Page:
My final tack sale is done, for this Summer.
I will now spend time concentrating on preparing stock for The Lady Saddler online shop.
Then I will finalise preparations for the winter tack sales to start back in September 2019.
It’s taken me two years to find out what works and what doesn’t when it comes to organising tack sales.
I even wrote a blog about the five reasons why I run a monthly equine tack sale here.
If you want to organise your very own tack sale then here are my 5 top tips for doing so:
1. Find A Suitable Venue
Ideally, the venue should be on one level; warm in winter and cool in the summer.
The ideal venues are church halls, social clubs and community centres as their hourly rental is usually appropriately priced and have their own public liability insurance.
The accessibility needs to be easy, with a well lit car park being a very big bonus.
There is further revenue to be had if the venue has a kitchen facility, ideally with a hatch so you can offer hot and cold refreshments and snacks.
Obviously, the need for toilet facilities is a must and another tip is to always make sure that all rooms are left as clean and tidy as they were when you arrived.
2. Be Consistent
You have to have a routine with these sorts of events.
Having them planned here there and everywhere doesn’t always work.
If you plan them regularly on a certain day of a certain month then people get to know the pattern and remember to come.
3. Charge A Reasonable Fee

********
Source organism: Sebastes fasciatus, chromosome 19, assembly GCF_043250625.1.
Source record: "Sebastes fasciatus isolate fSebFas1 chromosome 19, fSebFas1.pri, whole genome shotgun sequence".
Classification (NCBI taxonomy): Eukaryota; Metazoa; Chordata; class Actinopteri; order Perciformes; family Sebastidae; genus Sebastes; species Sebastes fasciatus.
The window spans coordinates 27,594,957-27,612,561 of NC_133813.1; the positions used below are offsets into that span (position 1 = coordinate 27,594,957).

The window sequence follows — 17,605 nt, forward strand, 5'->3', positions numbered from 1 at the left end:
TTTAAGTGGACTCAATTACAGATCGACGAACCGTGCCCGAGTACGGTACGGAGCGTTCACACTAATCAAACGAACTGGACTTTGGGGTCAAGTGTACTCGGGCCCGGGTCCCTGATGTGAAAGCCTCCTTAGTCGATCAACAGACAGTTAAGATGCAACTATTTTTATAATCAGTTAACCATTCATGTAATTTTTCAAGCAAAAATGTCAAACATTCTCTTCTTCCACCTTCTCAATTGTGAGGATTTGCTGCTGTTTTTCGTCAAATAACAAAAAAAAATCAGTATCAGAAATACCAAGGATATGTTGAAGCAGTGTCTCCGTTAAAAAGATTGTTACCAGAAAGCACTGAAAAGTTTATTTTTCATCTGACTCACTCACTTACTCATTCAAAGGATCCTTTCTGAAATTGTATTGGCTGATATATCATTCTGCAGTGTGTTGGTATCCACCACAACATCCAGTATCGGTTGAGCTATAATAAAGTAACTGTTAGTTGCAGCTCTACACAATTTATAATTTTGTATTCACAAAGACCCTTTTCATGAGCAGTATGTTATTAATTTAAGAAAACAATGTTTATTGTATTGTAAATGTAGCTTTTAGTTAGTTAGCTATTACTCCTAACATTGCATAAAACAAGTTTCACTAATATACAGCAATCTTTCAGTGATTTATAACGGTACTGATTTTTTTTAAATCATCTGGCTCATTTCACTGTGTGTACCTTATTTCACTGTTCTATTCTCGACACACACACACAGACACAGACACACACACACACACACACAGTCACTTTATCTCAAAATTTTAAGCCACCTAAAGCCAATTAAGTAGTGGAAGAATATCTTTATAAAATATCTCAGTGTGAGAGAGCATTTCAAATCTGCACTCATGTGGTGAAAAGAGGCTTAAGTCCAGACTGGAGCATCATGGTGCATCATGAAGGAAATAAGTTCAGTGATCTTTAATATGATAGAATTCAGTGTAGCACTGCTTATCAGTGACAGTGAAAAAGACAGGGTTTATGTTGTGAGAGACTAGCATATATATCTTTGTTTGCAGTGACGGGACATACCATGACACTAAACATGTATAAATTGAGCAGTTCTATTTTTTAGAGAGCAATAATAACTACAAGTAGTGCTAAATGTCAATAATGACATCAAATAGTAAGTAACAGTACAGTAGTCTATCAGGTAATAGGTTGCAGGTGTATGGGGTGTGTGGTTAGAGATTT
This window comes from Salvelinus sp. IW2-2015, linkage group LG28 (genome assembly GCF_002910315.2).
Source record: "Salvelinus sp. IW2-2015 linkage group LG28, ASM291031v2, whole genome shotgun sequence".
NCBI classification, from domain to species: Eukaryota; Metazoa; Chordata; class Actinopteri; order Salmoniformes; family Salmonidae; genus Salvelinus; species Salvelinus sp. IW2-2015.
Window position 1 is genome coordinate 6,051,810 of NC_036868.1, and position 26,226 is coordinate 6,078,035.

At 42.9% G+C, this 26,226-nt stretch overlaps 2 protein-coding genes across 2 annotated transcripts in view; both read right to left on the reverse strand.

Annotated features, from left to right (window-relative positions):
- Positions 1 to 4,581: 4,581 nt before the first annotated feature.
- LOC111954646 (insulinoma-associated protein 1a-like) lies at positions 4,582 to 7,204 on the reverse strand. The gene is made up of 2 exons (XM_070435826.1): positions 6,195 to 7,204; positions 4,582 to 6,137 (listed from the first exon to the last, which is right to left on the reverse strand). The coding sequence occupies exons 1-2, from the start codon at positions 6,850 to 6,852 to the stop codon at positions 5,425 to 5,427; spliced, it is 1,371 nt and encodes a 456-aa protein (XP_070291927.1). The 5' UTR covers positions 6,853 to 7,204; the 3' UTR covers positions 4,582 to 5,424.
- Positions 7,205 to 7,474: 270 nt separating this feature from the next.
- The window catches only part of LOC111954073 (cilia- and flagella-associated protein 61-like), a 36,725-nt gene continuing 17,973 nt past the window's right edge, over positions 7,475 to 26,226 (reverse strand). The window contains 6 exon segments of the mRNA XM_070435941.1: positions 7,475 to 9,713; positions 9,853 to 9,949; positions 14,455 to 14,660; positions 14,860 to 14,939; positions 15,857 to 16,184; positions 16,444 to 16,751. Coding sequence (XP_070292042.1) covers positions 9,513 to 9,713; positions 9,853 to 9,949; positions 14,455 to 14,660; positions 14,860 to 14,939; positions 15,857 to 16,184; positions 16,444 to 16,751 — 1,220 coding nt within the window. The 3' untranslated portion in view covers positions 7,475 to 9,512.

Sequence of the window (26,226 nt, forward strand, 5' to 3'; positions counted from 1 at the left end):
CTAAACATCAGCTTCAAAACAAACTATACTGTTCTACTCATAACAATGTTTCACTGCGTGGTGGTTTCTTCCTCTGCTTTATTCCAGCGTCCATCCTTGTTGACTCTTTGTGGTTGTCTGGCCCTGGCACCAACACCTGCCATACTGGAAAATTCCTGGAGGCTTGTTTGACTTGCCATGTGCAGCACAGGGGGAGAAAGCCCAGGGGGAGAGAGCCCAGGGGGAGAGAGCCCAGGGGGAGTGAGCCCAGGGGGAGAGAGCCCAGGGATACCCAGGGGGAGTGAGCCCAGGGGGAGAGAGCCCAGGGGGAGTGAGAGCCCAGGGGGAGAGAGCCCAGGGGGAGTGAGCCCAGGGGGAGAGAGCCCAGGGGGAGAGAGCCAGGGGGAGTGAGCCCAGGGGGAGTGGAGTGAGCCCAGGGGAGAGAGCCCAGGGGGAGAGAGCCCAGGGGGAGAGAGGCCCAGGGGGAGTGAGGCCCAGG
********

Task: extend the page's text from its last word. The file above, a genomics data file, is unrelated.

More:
Nothing is FREE these days.
If you are organising tack sale events you still have to pay for the hourly rate of the hall.
If you are setting up, doing all the marketing and then the running of the events then if you’re not getting paid to host them then you are still paying out with your time.
This is fine if you gain an alternative benefit.
Some people arrange tack sales to raise money for charity, to sell their unwanted items and/or to showcase their small business.
Whatever the reason be sure to price your event accordingly to who you expect to attend.
I tend to charge £10 each for the hire of the tables, this guarantees enough revenue to cover the hire charges.
I charge £1 entry for everyone except children under 5. This money is then put towards the marketing literature I produce or put to charity.
The kitchen usually sells hot and cold drinks and small snacks such as cookies, cup cakes and chocolates etc, from 50p upwards.
The income from this is usually put towards the outgoing costs first with any extra being put away for a day when we don’t take as much money to cover costs.
4. Have Patience
Rome wasn’t built in a day and neither will your tack sales.
I had to run my tack sales for two years before I knew which months to concentrate on and which venues were the best.
You’ll never earn a fortune from doing tack sales but they are fun; they raise money for charity; and you get to network or showcase your own business.
5. Be Friendly
I cannot stress the importance of this tip enough.
Even though a tack sale is not a business, it should still be organised in a professional manner; if not, it should be!
When you are asking people to part with their money, the least you can be is professional and friendly.
If anyone is rude and unfriendly to you then just smile and move on, do not ever stoop to their level of unfriendliness.
Hope this has provided you with some useful tips on how to set up your very own tack sale.
Remember, there is no right or wrong way to do anything, just ways you’ve tried and
waysyou haven’t yet.
If you haven’t seen what I do for a living yet then take a look over at The Lady Saddler website.